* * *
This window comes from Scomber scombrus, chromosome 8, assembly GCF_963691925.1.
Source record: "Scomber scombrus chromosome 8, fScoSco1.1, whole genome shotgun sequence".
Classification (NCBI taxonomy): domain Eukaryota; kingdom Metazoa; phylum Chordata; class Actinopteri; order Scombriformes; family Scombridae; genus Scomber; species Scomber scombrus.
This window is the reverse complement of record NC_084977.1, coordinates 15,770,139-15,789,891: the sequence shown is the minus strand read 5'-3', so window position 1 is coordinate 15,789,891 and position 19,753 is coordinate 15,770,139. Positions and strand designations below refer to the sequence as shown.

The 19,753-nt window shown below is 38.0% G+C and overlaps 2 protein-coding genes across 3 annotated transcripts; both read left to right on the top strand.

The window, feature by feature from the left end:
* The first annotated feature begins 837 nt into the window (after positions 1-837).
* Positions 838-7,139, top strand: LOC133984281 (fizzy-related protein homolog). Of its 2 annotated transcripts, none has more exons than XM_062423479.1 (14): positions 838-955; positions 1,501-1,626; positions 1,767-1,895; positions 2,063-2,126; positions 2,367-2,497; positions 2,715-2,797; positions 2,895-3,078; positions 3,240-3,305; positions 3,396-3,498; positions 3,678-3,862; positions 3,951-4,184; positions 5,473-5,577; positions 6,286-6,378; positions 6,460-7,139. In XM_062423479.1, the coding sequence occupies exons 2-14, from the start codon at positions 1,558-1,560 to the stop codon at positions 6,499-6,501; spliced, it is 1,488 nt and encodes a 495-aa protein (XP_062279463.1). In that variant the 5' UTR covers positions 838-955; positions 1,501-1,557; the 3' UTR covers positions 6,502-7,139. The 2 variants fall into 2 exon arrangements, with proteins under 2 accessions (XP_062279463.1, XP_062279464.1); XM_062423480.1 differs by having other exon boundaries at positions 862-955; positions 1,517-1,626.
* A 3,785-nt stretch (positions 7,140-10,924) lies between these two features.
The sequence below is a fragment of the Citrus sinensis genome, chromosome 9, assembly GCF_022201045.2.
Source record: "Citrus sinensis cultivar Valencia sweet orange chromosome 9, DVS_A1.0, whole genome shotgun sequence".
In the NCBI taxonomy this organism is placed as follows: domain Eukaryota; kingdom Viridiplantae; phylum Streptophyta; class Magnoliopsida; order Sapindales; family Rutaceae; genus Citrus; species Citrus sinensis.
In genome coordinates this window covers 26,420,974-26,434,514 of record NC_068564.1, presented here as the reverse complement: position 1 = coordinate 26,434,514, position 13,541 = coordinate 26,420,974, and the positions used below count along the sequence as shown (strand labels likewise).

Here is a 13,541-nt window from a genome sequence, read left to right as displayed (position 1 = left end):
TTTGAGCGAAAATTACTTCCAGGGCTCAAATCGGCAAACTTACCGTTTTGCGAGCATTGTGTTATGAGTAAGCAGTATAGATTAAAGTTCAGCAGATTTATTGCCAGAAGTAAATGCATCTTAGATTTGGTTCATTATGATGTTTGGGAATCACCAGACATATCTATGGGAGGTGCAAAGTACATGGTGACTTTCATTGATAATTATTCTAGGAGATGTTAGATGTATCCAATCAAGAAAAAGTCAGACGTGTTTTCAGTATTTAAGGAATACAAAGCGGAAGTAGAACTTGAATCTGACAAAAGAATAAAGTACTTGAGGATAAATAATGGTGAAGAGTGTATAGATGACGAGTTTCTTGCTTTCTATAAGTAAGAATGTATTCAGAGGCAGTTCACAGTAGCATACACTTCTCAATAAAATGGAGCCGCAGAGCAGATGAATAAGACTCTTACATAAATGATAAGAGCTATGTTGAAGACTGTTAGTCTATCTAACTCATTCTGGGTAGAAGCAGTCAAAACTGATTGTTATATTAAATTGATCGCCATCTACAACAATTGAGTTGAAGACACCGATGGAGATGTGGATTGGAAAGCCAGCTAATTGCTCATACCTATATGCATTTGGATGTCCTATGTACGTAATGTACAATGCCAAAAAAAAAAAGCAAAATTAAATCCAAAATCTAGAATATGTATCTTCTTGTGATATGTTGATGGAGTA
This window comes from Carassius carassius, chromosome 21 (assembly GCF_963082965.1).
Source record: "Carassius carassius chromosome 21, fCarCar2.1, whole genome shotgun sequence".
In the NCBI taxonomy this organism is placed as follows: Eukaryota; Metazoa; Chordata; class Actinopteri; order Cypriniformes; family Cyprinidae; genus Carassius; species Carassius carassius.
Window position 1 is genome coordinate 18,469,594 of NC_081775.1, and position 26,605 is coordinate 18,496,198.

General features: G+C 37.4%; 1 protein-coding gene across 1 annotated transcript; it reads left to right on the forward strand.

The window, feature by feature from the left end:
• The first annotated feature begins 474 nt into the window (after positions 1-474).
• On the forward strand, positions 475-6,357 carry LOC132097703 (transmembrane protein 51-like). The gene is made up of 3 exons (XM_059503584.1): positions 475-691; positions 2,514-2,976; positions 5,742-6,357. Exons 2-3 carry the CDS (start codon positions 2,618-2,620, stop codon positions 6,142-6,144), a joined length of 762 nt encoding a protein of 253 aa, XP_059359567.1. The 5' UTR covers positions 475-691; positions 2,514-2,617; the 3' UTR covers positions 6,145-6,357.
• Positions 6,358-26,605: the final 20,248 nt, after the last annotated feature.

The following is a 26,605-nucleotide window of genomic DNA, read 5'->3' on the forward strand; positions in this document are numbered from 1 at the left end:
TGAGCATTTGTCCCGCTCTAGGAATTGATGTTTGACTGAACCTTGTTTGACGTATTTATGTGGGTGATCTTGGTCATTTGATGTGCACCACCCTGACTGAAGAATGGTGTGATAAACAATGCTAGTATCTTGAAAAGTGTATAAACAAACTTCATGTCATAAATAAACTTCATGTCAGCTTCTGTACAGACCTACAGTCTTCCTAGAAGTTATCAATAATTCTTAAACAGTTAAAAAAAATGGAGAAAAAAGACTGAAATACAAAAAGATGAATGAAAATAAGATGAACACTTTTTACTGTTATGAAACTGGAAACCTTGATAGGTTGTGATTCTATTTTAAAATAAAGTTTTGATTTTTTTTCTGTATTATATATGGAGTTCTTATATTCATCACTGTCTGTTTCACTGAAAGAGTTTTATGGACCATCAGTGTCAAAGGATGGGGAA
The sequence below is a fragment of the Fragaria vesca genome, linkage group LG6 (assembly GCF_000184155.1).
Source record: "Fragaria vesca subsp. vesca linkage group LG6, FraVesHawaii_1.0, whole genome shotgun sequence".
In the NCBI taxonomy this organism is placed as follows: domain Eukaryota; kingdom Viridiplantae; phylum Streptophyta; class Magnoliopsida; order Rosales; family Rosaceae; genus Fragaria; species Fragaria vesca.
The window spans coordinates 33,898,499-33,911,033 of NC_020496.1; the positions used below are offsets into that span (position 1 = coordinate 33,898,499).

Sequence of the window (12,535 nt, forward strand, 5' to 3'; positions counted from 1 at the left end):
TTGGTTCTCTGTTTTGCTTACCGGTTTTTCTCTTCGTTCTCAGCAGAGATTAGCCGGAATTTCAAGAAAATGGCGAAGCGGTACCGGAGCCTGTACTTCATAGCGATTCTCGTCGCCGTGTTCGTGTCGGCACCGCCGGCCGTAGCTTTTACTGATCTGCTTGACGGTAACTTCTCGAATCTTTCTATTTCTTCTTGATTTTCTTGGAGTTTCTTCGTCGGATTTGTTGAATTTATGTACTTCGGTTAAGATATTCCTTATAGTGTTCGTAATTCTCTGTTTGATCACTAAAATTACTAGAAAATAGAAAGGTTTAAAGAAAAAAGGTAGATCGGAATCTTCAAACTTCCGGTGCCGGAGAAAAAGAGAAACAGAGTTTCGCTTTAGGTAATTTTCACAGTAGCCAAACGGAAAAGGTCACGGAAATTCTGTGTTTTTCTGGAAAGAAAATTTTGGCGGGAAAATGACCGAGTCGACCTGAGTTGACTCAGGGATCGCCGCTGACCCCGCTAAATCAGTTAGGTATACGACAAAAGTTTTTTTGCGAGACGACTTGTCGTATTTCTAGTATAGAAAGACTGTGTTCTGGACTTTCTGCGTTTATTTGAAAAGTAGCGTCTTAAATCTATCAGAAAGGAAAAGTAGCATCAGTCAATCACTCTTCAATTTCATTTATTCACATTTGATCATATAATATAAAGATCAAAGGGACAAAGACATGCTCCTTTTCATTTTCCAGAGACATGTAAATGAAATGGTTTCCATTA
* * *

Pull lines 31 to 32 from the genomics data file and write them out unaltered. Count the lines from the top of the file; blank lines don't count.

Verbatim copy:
Sequence of the window (12,535 nt, forward strand, 5' to 3'; positions counted from 1 at the left end):
TTGGTTCTCTGTTTTGCTTACCGGTTTTTCTCTTCGTTCTCAGCAGAGATTAGCCGGAATTTCAAGAAAATGGCGAAGCGGTACCGGAGCCTGTACTTCATAGCGATTCTCGTCGCCGTGTTCGTGTCGGCACCGCCGGCCGTAGCTTTTACTGATCTGCTTGACGGTAACTTCTCGAATCTTTCTATTTCTTCTTGATTTTCTTGGAGTTTCTTCGTCGGATTTGTTGAATTTATGTACTTCGGTTAAGATATTCCTTATAGTGTTCGTAATTCTCTGTTTGATCACTAAAATTACTAGAAAATAGAAAGGTTTAAAGAAAAAAGGTAGATCGGAATCTTCAAACTTCCGGTGCCGGAGAAAAAGAGAAACAGAGTTTCGCTTTAGGTAATTTTCACAGTAGCCAAACGGAAAAGGTCACGGAAATTCTGTGTTTTTCTGGAAAGAAAATTTTGGCGGGAAAATGACCGAGTCGACCTGAGTTGACTCAGGGATCGCCGCTGACCCCGCTAAATCAGTTAGGTATACGACAAAAGTTTTTTTGCGAGACGACTTGTCGTATTTCTAGTATAGAAAGACTGTGTTCTGGACTTTCTGCGTTTATTTGAAAAGTAGCGTCTTAAATCTATCAGAAAGGAAAAGTAGCATCAGTCAATCACTCTTCAATTTCATTTATTCACATTTGATCATATAATATAAAGATCAAAGGGACAAAGACATGCTCCTTTTCATTTTCCAGAGACATGTAAATGAAATGGTTTCCATTA